Pauline Verheij, manager of the anti-tiger trading program of the TRAFFIC organization, confirmed that there are little evidences about the effect of tiger bones in curing diseases and in all cases, there are replacements that are much cheaper and legal than tiger bones.
According to Verheij, breeding tigers at farms are much costly than hunting them in the nature (around 250 times higher), tigers have become the targets of hunters.
The international day for tiger in Vietnam is jointly held by the WWF, the Biodiversity Preservation Agency and TRAFFIC.
In the brink of distinction of tigers in the nature, Russia held the Summit of countries that have tigers, with the presence of Russian President Vladimir Putin. The leaders of 13 tiger-having countries committed to take action to preserve this species. The goal of these countries is the number of tigers in the nature to double from 3,200 to 6,400 by 2022.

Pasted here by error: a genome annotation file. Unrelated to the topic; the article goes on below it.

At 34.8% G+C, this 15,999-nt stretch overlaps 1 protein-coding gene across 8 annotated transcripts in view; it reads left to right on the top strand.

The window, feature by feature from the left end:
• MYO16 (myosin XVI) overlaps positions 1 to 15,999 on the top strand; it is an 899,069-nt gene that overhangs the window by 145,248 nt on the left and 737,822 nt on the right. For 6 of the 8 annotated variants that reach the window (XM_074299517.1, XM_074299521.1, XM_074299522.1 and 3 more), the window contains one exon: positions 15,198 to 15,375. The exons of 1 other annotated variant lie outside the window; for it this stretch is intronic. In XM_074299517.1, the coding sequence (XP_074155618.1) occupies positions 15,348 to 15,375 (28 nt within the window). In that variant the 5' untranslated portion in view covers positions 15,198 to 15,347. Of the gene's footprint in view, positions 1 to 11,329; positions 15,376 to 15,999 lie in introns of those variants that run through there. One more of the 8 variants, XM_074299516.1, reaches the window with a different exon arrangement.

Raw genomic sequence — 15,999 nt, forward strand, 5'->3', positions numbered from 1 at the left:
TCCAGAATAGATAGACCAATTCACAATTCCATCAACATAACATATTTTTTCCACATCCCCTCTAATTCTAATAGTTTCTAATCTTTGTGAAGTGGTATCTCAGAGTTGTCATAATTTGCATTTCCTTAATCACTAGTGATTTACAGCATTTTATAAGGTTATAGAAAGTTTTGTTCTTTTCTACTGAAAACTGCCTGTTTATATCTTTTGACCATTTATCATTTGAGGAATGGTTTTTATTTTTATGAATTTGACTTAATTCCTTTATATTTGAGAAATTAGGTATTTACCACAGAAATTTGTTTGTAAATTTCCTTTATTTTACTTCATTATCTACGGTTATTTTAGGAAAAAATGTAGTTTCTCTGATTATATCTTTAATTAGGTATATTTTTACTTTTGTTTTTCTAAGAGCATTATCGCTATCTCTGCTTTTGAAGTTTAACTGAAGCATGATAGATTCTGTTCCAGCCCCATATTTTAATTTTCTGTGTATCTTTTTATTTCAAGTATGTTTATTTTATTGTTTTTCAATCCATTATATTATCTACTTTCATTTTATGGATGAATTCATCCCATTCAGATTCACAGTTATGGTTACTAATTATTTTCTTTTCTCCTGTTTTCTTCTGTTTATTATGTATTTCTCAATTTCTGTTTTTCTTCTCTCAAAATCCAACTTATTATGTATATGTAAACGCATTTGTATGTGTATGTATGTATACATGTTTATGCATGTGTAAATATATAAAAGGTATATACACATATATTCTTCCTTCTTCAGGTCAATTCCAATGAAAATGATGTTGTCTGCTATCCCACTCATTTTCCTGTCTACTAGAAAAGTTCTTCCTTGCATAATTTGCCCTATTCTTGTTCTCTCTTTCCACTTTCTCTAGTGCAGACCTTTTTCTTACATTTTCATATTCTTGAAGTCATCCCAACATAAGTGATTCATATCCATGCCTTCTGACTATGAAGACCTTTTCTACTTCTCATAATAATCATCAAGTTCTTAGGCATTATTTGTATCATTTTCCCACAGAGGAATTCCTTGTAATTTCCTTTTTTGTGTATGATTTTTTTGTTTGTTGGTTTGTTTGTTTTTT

Attending countries in the Tiger Summit included: Russia, Bangladesh, Bhutan, Cambodia, China, India, Indonesia, Laos, Malaysia, Myanmar, Nepal, Thailand and Vietnam.
Vietnam makes great efforts in tiger conservation
A children’s painting awards ceremony and an exhibition on combating the trafficking of wild animals were held in Hanoi on July 29 in response to International Tiger Day.
The celebration is held annually by the World Wildlife Fund (WWF) Vietnam, Biodiversity Conservation Agency, and the Wildlife Trade Monitoring Network, TRAFFIC.
Over the years, Vietnam has exerted significant efforts in tiger conservation by banning tiger hunting and putting the animal on the list of endangered species in need of protection.